Custom dashboard for Great Expectations

Custom dashboard for Great Expectations

Enable advanced dashboarding on Great Expectation results using metrics


3 min read


Nowadays, Great Expectations is a very viable option for most of the organizations to introduce data quality solution for their data platform. Simplicity, being easily customizable and relying on the toolbox that is mostly known to modern data engineers, are the common factors which help with lowering the adaption barrier.

However, there is one part of Great Expectation, which I hoped to see significant improvement some day. The static dashboards! They are:

  1. Static! And not much customizable.

  2. Lack governance and require extra effort to manage users.

  3. Lack features like a search bar, or historical or any other kind of specialized reports.

  4. Lack direct access to logs.

In one of our recent projects at DataChef, we found ourselves, faced with these limitations, and thought it's time to build on top of the flexibility which Great Expectation already provides. The idea was simple. When running the suits, we wanted to generate metrics based on the findings, so we can use any modern dashboarding tool, to visualize the reports. For us, the following were the main pros of this approach:

  1. Customizability of the dashboards.

  2. Relying on existing monitoring dashboards, and providing a holistic view over the whole life cycle of the data products (not just data quality).

  3. Less maintenance and user management requirements.

How to do it?

The main part of the process, to extract metrics, remains the same as usual. The interesting part happens, after running the checkpoint. This is where you have something like the following:

checkpoint = context.get_validator(

The result of this piece, is a very nested object containing the report of the expectation suit, which unfortunately is not very well documented. However, the concept is simple, which helps us to extract valuable metrics from the result. We need to:

  1. Find the validation identifier.

  2. Get the corresponding result object.

  3. For each column in the result set, publish related metrics, if it applies.

This is how it looks like in code:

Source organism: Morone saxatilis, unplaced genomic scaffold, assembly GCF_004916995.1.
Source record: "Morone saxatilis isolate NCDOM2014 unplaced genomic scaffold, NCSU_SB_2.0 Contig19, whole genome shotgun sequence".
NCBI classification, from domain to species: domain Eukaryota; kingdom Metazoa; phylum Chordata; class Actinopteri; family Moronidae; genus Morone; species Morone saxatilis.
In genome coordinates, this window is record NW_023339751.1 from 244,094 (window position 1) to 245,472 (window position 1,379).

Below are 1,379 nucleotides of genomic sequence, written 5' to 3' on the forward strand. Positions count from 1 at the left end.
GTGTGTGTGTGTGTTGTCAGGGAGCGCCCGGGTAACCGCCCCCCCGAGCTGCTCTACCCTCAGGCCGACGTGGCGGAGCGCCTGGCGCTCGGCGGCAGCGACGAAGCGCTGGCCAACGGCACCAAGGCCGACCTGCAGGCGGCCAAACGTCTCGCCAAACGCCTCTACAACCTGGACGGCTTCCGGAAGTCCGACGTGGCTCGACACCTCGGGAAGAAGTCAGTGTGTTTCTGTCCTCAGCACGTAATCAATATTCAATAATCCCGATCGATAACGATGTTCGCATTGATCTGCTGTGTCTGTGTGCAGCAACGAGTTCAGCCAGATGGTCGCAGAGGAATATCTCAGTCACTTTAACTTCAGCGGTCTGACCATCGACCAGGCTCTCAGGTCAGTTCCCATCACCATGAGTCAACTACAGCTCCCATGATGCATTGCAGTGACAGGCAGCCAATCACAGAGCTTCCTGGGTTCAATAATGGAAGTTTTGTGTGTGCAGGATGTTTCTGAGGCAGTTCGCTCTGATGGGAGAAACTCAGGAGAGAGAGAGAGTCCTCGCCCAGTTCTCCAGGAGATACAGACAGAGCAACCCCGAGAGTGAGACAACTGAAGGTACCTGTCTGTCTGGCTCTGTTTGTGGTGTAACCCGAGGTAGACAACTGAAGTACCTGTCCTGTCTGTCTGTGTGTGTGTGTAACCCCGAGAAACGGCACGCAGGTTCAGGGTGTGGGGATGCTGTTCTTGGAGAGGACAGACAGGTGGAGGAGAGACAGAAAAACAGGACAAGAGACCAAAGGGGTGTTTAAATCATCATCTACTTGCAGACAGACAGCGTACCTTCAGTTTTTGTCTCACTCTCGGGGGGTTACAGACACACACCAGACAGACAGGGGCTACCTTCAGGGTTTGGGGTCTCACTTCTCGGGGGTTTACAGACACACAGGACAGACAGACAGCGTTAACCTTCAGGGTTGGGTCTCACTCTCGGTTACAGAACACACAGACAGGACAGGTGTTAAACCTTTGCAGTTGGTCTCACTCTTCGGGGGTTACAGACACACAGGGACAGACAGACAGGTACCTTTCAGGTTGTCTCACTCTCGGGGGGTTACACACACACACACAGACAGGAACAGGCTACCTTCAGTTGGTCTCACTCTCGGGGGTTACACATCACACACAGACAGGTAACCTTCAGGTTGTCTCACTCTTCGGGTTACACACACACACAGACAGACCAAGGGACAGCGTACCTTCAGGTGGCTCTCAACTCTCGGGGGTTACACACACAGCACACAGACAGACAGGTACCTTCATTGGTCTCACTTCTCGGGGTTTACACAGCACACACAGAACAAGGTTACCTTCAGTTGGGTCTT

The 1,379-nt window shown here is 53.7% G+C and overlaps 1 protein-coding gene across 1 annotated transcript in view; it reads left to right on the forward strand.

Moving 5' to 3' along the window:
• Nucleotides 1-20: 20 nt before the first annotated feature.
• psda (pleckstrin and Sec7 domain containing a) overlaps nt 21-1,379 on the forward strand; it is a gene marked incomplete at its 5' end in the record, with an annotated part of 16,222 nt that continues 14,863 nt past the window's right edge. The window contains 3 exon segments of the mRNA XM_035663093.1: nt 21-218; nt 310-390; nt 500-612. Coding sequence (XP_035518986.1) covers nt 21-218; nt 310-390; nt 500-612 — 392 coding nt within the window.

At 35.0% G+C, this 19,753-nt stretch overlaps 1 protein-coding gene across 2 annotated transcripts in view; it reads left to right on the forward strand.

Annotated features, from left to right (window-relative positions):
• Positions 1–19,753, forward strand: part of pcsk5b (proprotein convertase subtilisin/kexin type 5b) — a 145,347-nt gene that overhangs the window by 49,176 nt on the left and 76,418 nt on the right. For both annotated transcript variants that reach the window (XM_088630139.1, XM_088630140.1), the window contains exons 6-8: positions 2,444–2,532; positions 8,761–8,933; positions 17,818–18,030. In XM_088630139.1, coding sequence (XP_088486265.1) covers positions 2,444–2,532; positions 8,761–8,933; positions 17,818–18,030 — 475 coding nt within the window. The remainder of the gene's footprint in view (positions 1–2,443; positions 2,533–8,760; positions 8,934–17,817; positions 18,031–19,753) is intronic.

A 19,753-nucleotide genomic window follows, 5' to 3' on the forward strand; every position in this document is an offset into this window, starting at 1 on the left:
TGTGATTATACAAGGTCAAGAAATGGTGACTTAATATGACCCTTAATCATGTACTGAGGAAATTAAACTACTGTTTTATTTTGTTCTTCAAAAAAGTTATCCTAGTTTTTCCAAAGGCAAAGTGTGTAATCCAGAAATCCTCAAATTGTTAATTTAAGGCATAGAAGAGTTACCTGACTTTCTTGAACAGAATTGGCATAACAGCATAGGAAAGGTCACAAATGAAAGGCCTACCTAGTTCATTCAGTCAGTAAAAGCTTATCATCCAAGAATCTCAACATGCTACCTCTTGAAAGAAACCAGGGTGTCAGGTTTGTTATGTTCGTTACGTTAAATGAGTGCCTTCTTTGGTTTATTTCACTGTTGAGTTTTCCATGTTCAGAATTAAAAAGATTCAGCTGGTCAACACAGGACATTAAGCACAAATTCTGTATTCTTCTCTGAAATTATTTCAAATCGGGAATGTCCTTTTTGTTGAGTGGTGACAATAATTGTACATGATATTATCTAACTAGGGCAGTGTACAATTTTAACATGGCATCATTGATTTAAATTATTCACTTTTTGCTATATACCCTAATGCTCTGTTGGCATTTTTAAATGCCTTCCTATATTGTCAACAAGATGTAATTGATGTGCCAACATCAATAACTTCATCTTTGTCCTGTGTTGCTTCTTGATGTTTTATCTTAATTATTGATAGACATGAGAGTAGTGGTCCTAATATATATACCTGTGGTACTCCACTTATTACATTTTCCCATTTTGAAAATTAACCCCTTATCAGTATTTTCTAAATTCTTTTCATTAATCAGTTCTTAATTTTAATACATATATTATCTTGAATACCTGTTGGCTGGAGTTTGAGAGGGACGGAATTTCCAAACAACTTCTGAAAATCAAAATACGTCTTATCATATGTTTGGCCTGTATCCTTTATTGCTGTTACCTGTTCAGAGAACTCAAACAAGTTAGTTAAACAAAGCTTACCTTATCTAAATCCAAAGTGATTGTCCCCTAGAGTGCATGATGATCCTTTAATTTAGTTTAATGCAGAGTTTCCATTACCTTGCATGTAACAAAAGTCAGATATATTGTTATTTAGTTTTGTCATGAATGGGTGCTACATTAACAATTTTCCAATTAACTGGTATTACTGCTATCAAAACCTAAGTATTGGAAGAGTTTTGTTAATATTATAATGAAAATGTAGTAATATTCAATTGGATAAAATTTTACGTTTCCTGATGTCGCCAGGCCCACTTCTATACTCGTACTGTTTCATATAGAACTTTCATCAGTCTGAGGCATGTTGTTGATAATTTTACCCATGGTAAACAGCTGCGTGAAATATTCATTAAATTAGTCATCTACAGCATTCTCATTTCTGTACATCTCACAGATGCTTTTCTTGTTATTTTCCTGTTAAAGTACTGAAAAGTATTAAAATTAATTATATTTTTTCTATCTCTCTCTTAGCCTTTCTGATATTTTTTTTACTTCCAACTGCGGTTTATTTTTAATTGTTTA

def get_columns(result_object: list[dict], delimiter: str = '_') -> str | None:
    """Given the result object, extract the column name.

    The column name might be a list, in that case, make a string,
    using delimiter.

        result_object (list[dict]): Great Expectation's result object.
        delimiter (str): Delimiter to use for list columns.

        column name if exists.
    kwargs = result["expectation_config"]["kwargs"]
    column = kwargs.get("column")
    columns = kwargs.get("columns")
    column_list = kwargs.get("column_list")

    if column:
        return column
    elif columns:
        return "_".join(columns)
    elif column_list:
        return "_".join(column_list)

def process_checkpoint(checkpoint: list[dict], target_table: str) -> None:
    """Process Great Expectation checkpoint object, and invoke `publish_metrics` method.

        checkpoint (list[dict]): The great expectation checkpoint object.
        target_table (str): Name of the target table used by GX.
    run_results = checkpoint.get("run_results")
    if not run_results:
        raise Exception("Couldn't find run_result. Make sure you are using correct GX API")

    run_id = next(iter(run_results))
    results = run_results[run_id]["validation_result"]["result"]
    for result in results:
        columns = get_columns(result)
        rule = result["expectation_config"]["expectation_type"]

        element_count = result["result"]["element_count"]
        success = 1 if result["success"] else 0
        error = 1 if result["exception_info"]["raised_exception"] else 0
        failure_rate = result["result"]["unexpected_percent"]


def publish_metrics():

And with that, all you need to do, is define the publish_metrics method, targeting your desired system. We used AWS CloudWatch for it, but in theory, any other system can be used.

For visualizations, you can use any system too. We used Grafana, which was very useful for our needs, especially since our organization's observability already depended on it.


I think Great Expectation is already doing an impressive job, on the validation side of the data quality. It would've been nice, if the project, was expanding its flexibility of choice, to the dashboarding part as well.

We covered how simple this can be extracted in this blog post. The only possible bottleneck would be the change of the APIs used for metrics, which are not guaranteed to remain the same.